From 13 October 2017 to 18 February 2018, the Amsterdam Museum and the Rembrandt House Museum will be presenting the first ever exhibition devoted to the painters Ferdinand Bol and Govert Flinck.
Two Museums, One Idea
Many paintings are coming together from all over the world, from museums and private collections, for this double exhibition in Amsterdam. Some of them will be back in the Dutch capital for the first time since the seventeenth century. The exhibition explores the mastery of Ferdinand Bol and Govert Flinck in the seventeenth century at two locations that complement one another: training at the ‘first academy of art’ versus independence in the art market
In the Rembrandt House, the place where the man who taught Ferdinand Bol (1616-1680) and Govert Flinck (1615-1660) lived and worked for almost twenty years, the emphasis is on their time with the master. Works of art transport visitors back in time to the painters’ early years and their training with Rembrandt, one soon after the other.
In the Amsterdam Museum, visitors will discover that Bol and Flinck developed into great artists in their own right. Helped by a carefully constructed and nurtured network, the ambitious painters succeeded in reaching the pinnacle of the art market. The two men, who were of an age, became formidable competitors of their former teacher – and of one another. During their lifetimes they were even more successful than Rembrandt.
In the same period, two other venues in the city, the Royal Palace in Dam Square and Museum Van Loon, will be reflecting the exhibition by presenting different facets of the two artists. The exhibition of Dutch Masters from the Hermitage will run almost concurrently in the Hermitage Amsterdam.
Left: Ferdinand Bol, Self-Portrait, Leaning on a Stone Balustrade, around 1647. Oil on canvas, 93 x 83.5 cm. Private collection | Right: Govert Flinck, Self-Portrait, c. 1640. Oil on panel, 59 x 47 cm. Cologne, Wallraf-Richartz-Museum (loan private collection)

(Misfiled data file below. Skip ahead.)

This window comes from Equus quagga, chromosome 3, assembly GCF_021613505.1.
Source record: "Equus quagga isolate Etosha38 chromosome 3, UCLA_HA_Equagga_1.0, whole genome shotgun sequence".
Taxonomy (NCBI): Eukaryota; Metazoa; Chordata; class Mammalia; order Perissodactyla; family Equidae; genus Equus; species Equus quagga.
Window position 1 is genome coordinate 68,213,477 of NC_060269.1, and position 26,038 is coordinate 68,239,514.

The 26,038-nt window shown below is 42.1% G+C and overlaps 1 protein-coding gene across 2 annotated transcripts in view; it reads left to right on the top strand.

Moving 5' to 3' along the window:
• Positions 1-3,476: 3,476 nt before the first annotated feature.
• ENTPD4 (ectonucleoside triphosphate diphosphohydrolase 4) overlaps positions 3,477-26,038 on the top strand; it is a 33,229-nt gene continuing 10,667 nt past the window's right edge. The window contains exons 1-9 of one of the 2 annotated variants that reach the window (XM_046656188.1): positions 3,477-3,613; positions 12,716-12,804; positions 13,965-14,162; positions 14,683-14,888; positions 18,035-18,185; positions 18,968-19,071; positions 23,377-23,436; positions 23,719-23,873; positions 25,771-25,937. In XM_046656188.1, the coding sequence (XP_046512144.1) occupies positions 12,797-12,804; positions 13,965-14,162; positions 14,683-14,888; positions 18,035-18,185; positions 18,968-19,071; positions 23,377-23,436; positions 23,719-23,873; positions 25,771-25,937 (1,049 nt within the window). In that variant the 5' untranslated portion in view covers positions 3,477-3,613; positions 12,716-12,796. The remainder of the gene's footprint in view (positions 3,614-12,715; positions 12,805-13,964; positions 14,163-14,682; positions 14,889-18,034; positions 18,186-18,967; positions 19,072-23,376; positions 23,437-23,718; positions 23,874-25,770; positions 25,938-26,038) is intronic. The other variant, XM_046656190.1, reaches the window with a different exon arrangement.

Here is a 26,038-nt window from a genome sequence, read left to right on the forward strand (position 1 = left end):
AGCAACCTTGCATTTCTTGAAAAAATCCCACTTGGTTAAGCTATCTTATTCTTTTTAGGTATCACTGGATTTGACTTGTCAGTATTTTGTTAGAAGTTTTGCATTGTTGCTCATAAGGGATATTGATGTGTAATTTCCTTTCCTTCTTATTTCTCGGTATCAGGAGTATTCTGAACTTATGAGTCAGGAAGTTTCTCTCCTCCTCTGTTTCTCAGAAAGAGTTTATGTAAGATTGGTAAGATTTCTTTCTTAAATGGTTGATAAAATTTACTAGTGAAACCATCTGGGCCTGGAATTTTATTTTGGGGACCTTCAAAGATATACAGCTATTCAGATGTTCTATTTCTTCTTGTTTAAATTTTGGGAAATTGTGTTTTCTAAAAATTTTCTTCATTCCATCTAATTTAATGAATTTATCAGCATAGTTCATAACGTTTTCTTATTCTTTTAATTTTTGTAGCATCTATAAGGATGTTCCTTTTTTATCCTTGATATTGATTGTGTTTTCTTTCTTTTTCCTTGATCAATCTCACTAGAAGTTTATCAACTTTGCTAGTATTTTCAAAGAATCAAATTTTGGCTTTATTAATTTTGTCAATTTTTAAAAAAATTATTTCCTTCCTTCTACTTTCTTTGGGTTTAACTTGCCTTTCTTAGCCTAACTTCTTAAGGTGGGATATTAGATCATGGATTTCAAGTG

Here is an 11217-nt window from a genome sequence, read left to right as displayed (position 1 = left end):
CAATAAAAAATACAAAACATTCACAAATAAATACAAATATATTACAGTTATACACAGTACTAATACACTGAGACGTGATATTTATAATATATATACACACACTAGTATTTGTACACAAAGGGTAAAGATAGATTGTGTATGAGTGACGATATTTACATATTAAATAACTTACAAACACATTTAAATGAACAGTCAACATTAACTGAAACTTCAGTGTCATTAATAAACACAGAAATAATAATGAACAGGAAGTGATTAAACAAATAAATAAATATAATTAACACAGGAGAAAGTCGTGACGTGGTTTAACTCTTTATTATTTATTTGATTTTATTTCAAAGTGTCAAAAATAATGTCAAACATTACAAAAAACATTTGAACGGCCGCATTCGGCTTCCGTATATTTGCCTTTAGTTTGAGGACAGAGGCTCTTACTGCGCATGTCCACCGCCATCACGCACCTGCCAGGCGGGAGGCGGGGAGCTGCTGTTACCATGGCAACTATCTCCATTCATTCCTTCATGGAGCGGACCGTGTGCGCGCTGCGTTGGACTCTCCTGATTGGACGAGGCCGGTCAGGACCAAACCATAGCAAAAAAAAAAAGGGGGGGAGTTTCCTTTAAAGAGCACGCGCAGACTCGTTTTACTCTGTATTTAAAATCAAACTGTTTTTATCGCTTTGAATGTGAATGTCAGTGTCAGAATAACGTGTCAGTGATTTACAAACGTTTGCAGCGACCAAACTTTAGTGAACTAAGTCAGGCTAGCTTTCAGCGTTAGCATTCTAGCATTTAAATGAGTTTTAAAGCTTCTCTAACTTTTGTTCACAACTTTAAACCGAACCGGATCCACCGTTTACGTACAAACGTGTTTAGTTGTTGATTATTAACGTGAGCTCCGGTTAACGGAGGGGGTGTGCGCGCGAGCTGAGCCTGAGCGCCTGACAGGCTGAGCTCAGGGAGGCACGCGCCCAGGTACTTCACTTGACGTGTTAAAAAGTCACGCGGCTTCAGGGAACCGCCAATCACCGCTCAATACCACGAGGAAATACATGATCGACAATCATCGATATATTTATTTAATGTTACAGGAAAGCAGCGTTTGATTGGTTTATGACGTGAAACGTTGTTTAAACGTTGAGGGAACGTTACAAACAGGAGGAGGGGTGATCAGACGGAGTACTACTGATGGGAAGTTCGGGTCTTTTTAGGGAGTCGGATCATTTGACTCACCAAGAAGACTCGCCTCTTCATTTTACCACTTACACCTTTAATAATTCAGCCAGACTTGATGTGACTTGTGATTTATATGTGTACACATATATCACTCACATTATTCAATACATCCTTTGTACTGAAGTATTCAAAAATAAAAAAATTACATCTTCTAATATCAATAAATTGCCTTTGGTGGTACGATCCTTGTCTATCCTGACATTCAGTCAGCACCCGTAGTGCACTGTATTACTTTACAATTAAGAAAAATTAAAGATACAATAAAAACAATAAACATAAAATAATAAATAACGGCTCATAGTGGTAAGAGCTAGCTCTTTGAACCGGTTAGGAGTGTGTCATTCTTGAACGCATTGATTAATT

Two Artists, One Teacher
Bol and Flinck are Rembrandt’s two most important pupils. Their impressive work is admired all over the world, streets have been named after them – and after three and a half centuries this exhibition is at last bringing them out of their teacher’s shadow. With superb portraits and dramatic scenes based on the Bible and the Classics, Bol and Flinck met the demands of their clients, who included prosperous merchants and representatives of the country’s maritime and political power.
The exhibition, full of stories as it is, presents an opportunity to explore the Amsterdam story of the Golden Age from a different point of view. Director and theatre-maker Jörgen Tjon A Fong of Urban Myth has been invited to bring his wide theatrical experience and narrative skills to bear on aspects of the Golden Age that cannot usually be seen in paintings.
WBooks is publishing a lavishly illustrated book on the life and work of the two artists to accompany the exhibition.
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Amsterdam Museum, Kalverstraat 92, 1012 PH Amsterdam
Rembrandt House Museum, Jodenbreestraat 4, 1011 NK Amsterdam
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Rembrandt House Museum: daily from 10.00 a.m. to 6.00 p.m.
The Amsterdam Museum is the ideal place to get to know the city of Amsterdam better – for the city’s residents and for everyone else who is interested in learning more about the Dutch capital. The Amsterdam Museum was established in 1926 (when it was known as the Amsterdams Historisch Museum) and its wide-ranging collection of cultural and historical significance places it in the top ten museums in the Netherlands.
The Amsterdam Museum holds the City of Amsterdam’s collection and opens it up to a wide range of visitors. With its collection and programming, the Amsterdam Museum brings the city’s fascinating history to life for one and all.
The Amsterdam Museum receives a substantial financial contribution from the City of Amsterdam.
Rembrandt House Museum, Amsterdam
Between 1639 and 1658, Rembrandt lived and worked in this magnificent house, which is now a museum. An inventory drawn up in that period was used as the source for restoring the house with seventeenth-century furniture, art and objects. The Rembrandt House stages daily demonstrations of etching and paint-making, showing how the artist worked. The Rembrandt House holds almost the complete collection of Rembrandt’s etchings, and mounts temporary exhibitions of the work of Rembrandt, his contemporaries and later artists in the modern museum wing.
The Rembrandt House Museum receives a substantial financial contribution from the Amsterdams Fonds voor de Kunst.